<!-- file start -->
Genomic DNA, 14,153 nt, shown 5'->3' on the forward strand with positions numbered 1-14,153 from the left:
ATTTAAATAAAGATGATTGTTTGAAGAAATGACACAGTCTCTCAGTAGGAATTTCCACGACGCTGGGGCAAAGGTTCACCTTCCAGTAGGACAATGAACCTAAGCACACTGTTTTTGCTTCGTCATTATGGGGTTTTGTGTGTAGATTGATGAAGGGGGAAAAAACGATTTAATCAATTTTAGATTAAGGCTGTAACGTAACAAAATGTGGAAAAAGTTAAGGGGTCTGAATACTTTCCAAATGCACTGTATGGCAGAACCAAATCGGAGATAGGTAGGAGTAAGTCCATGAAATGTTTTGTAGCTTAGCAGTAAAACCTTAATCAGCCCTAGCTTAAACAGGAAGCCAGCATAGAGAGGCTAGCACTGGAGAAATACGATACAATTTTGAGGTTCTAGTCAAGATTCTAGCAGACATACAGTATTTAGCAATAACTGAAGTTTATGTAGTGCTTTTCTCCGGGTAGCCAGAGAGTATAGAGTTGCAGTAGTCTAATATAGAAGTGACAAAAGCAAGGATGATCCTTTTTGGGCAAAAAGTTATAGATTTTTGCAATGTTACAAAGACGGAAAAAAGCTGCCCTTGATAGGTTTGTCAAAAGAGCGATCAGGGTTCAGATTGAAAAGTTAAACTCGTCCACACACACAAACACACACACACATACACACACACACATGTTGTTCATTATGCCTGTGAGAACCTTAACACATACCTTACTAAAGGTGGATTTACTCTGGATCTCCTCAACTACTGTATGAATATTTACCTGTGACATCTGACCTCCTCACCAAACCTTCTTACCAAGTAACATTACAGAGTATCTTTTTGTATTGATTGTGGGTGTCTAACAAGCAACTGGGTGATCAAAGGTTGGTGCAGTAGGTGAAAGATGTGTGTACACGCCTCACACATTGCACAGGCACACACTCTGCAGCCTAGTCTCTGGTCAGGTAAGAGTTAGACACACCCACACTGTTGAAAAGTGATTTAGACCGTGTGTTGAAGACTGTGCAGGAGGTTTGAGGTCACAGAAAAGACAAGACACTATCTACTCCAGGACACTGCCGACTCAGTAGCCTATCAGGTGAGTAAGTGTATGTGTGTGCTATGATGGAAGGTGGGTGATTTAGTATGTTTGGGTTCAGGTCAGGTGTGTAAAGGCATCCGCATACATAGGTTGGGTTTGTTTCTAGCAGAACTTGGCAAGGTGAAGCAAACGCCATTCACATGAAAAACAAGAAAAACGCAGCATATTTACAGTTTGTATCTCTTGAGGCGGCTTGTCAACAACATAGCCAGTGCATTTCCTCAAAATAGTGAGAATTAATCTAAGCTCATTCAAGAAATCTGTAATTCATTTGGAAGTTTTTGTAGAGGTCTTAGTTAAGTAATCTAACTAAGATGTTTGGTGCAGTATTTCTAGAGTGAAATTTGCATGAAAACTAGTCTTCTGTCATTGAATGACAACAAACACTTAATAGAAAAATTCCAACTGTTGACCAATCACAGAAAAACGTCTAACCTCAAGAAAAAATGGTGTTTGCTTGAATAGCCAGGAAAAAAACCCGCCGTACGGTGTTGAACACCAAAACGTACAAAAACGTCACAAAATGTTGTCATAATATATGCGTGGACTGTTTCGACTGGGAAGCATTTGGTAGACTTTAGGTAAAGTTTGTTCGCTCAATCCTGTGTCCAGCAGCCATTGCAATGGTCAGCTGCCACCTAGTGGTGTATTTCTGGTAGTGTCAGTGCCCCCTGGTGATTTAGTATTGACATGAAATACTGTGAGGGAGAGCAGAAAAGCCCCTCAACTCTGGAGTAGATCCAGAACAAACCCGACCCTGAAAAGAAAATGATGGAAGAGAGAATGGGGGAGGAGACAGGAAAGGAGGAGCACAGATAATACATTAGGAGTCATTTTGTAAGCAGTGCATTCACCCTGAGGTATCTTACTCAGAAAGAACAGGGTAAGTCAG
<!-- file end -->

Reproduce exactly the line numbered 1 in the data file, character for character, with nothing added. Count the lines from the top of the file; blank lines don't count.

Genomic DNA, 14,153 nt, shown 5'->3' on the forward strand with positions numbered 1-14,153 from the left: